In Superior, Wisconsin, Superior Refining Company LLC was the location of a hazardous explosion that resulted in a fire at the plant. A number of workers got hurt in the blast and/or the ensuing blaze.
That did not go unnoticed, as the Occupational Safety and Health Administration (OSHA) — a branch of the U.S. Department of Labor — has now investigated and alleged that the company failed to “control the use and release of highly hazardous chemicals.”
All told, the investigators said that they found no less than eight significant violations, which appear to be related to the proper process safety management procedures. As a result, they have proposed fines that total $83,150.
That does not mean the entire event is over, though. Once the refinery gets the citations, they then have three weeks — 15 business days — to contest the findings, set up a meeting with the area director for OSHA or pay the fines. If they opt to contest them, it could drag the process out even longer.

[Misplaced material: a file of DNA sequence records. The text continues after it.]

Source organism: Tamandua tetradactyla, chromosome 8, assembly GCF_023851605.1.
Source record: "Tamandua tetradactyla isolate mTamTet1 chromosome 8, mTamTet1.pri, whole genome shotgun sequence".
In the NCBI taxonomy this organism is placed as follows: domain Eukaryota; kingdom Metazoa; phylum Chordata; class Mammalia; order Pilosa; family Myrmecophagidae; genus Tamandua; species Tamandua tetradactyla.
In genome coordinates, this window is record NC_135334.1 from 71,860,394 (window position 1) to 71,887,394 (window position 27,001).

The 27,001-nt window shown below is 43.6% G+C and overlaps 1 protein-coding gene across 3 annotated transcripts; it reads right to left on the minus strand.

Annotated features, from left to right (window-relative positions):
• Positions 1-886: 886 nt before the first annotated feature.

The area office director did say that the company had been cooperating with the OSHA investigation. Production was shut down until the investigation could be completed. The director also noted that the original accident was preventable if the proper steps had been taken in advance.
When hazardous chemicals are not properly controlled, workers can be exposed to incredibly dangerous levels on a daily basis. This can lead to sickness and disease, or in some cases, fires and explosions. Either way, when workers suffer serious injuries on the job, they must know what rights they have to seek compensation.